Coming “Home” to Find the Help He Needed
Editor’s Note: Daniel Wisdom first shared his testimony in the Rescuer six years ago. This month, we bring you an update on the ups and downs Daniel has faced since that time, and how God used Daniel’s “home” to rescue him from pandemic-related isolation.
When I graduated from the Rescue Mission’s New Life Program in 2016 I did well for several years. I made good money as a delivery driver for an auto parts store and then eventually moved into the sales side of our company, selling parts to mechanics and mechanic shops in the Salt Lake Valley.
I stayed sober and stayed connected to my local church here in Salt Lake, Missio Dei. I struggled in my recovery a couple times during that span, but I was able to quickly stop and get back into recovery, using the tools and strategies I had learned at the Rescue Mission.
Then the pandemic hit, and a couple of factors snowballed, turning my life upside down. First, my church (I think at the time it was a legal requirement) stopped having in-person church services. The in-person interactions and relationships I had at church had been, up to that point, a key part of my lasting recovery and accountability. Without in-person community, I grew isolated.
Around the same time, I realized that the one issue I had not gotten over or worked through in my counseling at the Mission was my relationship with my father. While my mom has always been there for me and raised me, my dad left us when I was two years old. I dealt with and overcame many past pains during my counseling at the Rescue Mission, but I realized I was still angry towards my dad.
As I grew more isolated and as anger began to fester in me, I started drinking again. About this same time, my father, who had no contact with me my whole life, reached out to me on social media and communicated that he wanted to have a relationship.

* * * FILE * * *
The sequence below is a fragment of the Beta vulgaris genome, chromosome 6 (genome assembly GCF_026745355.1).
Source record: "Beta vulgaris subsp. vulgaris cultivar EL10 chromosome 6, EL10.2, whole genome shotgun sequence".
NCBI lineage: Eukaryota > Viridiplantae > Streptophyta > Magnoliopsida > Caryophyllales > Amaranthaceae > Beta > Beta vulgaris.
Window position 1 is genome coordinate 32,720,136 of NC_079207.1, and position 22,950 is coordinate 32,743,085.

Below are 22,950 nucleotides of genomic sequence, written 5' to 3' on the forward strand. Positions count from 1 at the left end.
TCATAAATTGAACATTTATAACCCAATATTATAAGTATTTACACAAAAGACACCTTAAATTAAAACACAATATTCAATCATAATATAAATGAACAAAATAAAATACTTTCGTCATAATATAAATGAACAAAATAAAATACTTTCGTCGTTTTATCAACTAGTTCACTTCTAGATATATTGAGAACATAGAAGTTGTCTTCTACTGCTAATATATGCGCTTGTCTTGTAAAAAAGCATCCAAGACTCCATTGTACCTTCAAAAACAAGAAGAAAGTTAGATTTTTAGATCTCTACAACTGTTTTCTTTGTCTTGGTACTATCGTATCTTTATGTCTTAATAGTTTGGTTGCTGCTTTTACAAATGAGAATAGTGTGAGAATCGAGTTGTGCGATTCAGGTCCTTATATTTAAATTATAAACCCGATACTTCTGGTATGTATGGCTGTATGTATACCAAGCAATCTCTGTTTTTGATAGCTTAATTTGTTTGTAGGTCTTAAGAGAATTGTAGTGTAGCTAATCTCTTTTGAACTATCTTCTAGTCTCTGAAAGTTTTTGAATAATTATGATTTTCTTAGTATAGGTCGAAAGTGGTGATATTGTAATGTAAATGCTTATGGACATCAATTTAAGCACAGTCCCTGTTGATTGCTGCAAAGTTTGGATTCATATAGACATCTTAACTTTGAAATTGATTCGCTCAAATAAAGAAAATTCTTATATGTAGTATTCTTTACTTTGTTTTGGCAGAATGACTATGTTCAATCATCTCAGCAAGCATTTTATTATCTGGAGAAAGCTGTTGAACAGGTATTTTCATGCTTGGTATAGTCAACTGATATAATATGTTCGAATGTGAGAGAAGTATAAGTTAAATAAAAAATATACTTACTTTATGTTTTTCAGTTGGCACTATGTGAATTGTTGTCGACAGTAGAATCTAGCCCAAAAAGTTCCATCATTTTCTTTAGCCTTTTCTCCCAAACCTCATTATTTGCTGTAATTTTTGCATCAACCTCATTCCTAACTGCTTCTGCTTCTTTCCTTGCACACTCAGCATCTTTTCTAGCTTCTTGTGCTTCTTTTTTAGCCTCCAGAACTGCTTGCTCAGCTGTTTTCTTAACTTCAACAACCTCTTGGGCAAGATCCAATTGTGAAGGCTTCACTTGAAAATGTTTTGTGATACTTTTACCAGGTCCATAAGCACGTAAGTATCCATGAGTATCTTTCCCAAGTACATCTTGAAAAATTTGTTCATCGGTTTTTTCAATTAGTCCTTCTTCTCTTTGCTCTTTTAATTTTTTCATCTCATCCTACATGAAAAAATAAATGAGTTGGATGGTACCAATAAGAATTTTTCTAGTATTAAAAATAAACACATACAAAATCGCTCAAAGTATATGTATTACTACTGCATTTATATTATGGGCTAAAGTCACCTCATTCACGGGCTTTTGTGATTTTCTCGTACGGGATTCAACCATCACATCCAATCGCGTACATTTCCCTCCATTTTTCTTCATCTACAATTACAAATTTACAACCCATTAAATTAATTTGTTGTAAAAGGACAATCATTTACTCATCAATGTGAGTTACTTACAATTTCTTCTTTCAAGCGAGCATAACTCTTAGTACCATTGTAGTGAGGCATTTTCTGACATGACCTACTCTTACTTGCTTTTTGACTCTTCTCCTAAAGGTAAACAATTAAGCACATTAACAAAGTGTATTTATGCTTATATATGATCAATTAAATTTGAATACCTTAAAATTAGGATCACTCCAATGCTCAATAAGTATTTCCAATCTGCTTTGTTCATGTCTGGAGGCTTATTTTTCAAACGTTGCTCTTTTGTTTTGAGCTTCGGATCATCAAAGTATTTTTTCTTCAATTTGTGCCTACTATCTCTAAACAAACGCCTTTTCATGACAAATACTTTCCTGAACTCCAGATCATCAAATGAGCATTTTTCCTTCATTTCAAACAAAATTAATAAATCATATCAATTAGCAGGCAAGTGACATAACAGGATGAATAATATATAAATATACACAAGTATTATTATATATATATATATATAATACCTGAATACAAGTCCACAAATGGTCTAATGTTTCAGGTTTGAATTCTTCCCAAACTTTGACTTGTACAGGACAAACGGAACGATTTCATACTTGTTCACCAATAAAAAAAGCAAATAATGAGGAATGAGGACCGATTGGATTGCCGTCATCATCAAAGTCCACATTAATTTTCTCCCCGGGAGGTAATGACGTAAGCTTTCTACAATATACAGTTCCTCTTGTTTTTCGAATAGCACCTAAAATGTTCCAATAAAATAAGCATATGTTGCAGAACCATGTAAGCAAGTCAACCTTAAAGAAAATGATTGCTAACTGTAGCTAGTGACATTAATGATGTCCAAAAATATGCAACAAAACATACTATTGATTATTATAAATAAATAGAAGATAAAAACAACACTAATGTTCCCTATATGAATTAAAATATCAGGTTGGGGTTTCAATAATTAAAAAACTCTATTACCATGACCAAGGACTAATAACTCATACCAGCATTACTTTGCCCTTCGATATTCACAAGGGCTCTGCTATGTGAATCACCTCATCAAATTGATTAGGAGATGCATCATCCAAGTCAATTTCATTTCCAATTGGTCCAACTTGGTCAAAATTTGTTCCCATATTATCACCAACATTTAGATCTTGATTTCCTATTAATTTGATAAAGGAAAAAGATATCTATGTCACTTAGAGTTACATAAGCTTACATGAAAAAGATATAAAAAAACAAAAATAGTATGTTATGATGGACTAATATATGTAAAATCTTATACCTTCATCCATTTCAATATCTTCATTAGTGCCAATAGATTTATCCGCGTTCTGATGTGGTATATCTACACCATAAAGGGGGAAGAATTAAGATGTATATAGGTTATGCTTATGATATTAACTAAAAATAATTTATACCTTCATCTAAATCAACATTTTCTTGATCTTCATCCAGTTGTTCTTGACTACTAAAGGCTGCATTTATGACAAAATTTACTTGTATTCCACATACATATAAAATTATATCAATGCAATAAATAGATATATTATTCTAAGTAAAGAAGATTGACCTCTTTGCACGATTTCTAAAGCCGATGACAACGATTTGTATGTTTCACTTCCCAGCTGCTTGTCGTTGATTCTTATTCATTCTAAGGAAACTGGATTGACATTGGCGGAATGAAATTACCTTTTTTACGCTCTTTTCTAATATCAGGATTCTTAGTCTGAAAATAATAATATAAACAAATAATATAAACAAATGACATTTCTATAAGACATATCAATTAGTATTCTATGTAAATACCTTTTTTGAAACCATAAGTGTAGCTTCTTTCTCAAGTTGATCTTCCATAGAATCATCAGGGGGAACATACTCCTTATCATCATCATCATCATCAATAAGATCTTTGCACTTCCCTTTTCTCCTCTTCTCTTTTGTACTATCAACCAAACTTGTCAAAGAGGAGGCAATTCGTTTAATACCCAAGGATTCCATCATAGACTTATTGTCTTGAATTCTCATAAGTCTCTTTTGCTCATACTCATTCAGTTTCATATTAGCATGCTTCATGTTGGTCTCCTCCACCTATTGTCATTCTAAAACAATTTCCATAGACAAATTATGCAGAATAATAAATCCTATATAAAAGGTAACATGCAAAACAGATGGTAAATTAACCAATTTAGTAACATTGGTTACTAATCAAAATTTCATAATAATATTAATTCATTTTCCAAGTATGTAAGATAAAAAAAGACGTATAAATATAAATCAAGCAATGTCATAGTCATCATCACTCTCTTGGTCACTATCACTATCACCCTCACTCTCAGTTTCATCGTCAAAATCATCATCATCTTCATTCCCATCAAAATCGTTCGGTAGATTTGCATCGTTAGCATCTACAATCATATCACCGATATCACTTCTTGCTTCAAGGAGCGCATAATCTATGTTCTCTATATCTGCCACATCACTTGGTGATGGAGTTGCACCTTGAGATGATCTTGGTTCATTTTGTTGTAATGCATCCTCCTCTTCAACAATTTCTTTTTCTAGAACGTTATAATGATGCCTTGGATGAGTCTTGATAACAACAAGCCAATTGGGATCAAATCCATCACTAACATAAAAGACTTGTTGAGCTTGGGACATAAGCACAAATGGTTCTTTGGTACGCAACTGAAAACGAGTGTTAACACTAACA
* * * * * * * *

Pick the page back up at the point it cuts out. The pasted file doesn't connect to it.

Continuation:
While some may view my father’s action as a good thing, his contact pushed me further into depression. To me, my father was supposed to have had a role in my life. Someone who should have provided for me, supported me, and helped me to grow into a man. Yet he did none of those things. Then, for most of my life I have been trying to come to terms with my father actively choosing to not be part of my life. And then, when my father contacted me out of the blue, it turned my world upside down and made me question a lot of things.
The isolation and lasting pain triggered a devastating relapse. At bottom, I remember being on the phone with my brother. I was suicidal and almost black-out drunk. My roommate had a pistol and I knew where it was. My brother was able to get the paramedics to come to my house and then my girlfriend at the time came over and drove me to the hospital, where I was treated for alcohol poisoning and then sent to a detoxification center.
At the detox center, I started praying about what God wanted me to do. The detox center arranged to send me to a recovery center in South Salt Lake. But as I prayed and journaled, I felt that God wanted me to return to the Rescue Mission. I went to the South Salt Lake recovery center for a few days, but after getting what I felt was clear direction from God, I left and walked about 45 city blocks to the Rescue Mission in the middle of July, 2021.